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In Windows Server 2003, in the "Attributes" column of windows explorer, some files have "A" or "C" or "AC" or others. What do these mean?

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Another question is "What the hell does the Archive flag do" - I've seen it since the early days of MS-DOS, it's applied to almost every single file, and I've never had a need/reason to change it, but at the same time never had any idea what it does. Is it still functional? – Mark Henderson Jul 2 '09 at 0:33
@Mark: to my knowledge, the Archive flag was used by backup utilities. It was reset after the backup was done. If you modify the file, it is set again, to mark it must be back up again. Primitive, so no more used, I guess. – PhiLho May 12 '11 at 11:07
The archive bit is still used. I wrote a program to reset permissions on all of our users' home directories if they were found to be out of whack. Changing permissions trips the archive bit. Really pissed off the operations people when the backups ran. – Patrick S. Nov 22 '11 at 0:43

10 Answers 10

up vote 27 down vote accepted

The others are:

L = Reparse Points
P = Sparse File
I = Not content indexed

I don't think I've ever seen the last two, but I do have files on my system that have the "N" designator which I don't recall ever seeing before Vista.

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I have seen the O attribute on the files I got after unzipping the Yii PHP framework archive (yii-1.1.7.r3135 to be precise). Not sure how it went there. Nor how to act on it... Noticed that because it has a specific icon overlay. – PhiLho May 12 '11 at 11:02

A = archive bit is set
C = compressed

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Another attribute is E for Encrypted.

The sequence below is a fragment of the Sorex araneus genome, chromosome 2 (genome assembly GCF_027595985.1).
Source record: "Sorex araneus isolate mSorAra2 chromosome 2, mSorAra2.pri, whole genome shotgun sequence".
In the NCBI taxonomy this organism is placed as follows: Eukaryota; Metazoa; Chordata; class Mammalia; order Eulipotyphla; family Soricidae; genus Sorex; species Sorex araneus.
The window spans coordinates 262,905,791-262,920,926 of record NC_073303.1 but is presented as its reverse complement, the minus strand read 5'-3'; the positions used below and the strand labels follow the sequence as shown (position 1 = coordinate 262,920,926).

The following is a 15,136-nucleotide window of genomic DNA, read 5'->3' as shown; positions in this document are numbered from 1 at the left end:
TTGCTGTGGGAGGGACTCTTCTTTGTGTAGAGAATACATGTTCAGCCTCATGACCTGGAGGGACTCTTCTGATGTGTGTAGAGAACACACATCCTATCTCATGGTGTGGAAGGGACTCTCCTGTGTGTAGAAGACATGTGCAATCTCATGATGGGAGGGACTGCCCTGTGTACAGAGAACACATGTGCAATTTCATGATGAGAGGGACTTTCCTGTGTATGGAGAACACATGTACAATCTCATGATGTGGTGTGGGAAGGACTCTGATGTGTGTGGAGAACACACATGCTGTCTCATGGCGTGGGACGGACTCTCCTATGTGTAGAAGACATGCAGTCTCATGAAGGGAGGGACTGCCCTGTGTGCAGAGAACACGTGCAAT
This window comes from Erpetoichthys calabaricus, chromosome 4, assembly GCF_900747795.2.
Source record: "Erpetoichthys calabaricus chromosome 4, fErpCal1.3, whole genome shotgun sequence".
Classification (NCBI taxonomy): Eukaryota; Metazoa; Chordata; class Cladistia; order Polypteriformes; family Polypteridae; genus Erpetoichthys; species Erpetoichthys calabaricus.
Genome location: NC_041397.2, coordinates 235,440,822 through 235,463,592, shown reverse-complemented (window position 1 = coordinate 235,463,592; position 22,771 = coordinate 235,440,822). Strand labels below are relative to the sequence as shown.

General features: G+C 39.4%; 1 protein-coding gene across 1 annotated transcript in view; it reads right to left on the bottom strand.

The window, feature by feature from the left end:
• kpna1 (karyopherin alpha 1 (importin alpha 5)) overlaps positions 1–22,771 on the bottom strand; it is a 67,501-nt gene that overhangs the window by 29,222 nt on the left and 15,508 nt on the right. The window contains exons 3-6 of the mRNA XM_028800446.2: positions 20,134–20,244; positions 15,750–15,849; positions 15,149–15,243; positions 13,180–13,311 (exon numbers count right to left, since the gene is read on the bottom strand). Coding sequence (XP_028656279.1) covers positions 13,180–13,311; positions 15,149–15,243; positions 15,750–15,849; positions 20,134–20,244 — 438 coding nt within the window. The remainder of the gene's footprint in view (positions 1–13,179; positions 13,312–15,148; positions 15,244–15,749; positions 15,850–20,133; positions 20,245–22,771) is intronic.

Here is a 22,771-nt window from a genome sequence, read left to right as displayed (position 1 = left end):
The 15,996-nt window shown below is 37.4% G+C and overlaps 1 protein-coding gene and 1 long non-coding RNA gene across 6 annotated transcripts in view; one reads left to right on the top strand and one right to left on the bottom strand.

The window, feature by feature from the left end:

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When Windows 7 "Backup and Restore" creates a "system image," it puts it in a root-level folder named WindowsImageBackup, which has the "I" attribute. Windows 7's "help attrib" command says:

C:\>help attrib
Displays or changes file attributes.

ATTRIB [+R | -R] [+A | -A ] [+S | -S] [+H | -H] [+I | -I]
       [drive:][path][filename] [/S [/D] [/L]]

  +   Sets an attribute.
  -   Clears an attribute.
  R   Read-only file attribute.
  A   Archive file attribute.
  S   System file attribute.
  H   Hidden file attribute.
  I   Not content indexed file attribute.
      Specifies a file or files for attrib to process.
  /S  Processes matching files in the current folder
      and all subfolders.
  /D  Processes folders as well.
  /L  Work on the attributes of the Symbolic Link versus
      the target of the Symbolic Link
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You can do more with Attributes.

CMD-RUN-Type (Hidden Command)

Attrib +h +s C:\Test\Testing

CMD-RUN-Type (Show Command)

Attrib -h -s C:\Test\Testing


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Others are as follows;

H = Hidden

S = System File

R = Read Only